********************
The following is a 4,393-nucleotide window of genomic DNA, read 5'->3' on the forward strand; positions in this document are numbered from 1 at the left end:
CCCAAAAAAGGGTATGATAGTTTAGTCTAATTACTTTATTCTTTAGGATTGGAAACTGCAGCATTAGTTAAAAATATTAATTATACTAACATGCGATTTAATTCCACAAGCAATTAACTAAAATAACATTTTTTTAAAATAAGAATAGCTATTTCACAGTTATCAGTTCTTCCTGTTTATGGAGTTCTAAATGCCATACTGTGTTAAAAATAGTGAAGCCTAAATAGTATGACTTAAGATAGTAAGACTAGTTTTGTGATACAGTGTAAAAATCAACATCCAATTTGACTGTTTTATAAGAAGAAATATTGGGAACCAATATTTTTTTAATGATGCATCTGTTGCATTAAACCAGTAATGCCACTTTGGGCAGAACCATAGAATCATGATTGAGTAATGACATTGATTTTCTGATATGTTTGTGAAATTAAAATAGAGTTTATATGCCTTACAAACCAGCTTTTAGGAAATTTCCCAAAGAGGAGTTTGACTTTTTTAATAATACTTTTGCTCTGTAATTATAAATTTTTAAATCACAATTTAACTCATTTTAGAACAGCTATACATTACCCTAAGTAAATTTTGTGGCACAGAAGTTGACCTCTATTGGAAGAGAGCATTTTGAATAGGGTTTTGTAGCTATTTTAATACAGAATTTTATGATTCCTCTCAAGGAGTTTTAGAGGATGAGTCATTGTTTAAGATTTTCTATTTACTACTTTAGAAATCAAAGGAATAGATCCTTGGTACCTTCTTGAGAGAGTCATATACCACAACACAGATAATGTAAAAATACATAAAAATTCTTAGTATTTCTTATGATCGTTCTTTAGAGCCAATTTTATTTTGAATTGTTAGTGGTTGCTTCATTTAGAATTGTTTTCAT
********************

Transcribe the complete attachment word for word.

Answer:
The following is a 4,393-nucleotide window of genomic DNA, read 5'->3' on the forward strand; positions in this document are numbered from 1 at the left end:
CCCAAAAAAGGGTATGATAGTTTAGTCTAATTACTTTATTCTTTAGGATTGGAAACTGCAGCATTAGTTAAAAATATTAATTATACTAACATGCGATTTAATTCCACAAGCAATTAACTAAAATAACATTTTTTTAAAATAAGAATAGCTATTTCACAGTTATCAGTTCTTCCTGTTTATGGAGTTCTAAATGCCATACTGTGTTAAAAATAGTGAAGCCTAAATAGTATGACTTAAGATAGTAAGACTAGTTTTGTGATACAGTGTAAAAATCAACATCCAATTTGACTGTTTTATAAGAAGAAATATTGGGAACCAATATTTTTTTAATGATGCATCTGTTGCATTAAACCAGTAATGCCACTTTGGGCAGAACCATAGAATCATGATTGAGTAATGACATTGATTTTCTGATATGTTTGTGAAATTAAAATAGAGTTTATATGCCTTACAAACCAGCTTTTAGGAAATTTCCCAAAGAGGAGTTTGACTTTTTTAATAATACTTTTGCTCTGTAATTATAAATTTTTAAATCACAATTTAACTCATTTTAGAACAGCTATACATTACCCTAAGTAAATTTTGTGGCACAGAAGTTGACCTCTATTGGAAGAGAGCATTTTGAATAGGGTTTTGTAGCTATTTTAATACAGAATTTTATGATTCCTCTCAAGGAGTTTTAGAGGATGAGTCATTGTTTAAGATTTTCTATTTACTACTTTAGAAATCAAAGGAATAGATCCTTGGTACCTTCTTGAGAGAGTCATATACCACAACACAGATAATGTAAAAATACATAAAAATTCTTAGTATTTCTTATGATCGTTCTTTAGAGCCAATTTTATTTTGAATTGTTAGTGGTTGCTTCATTTAGAATTGTTTTCAT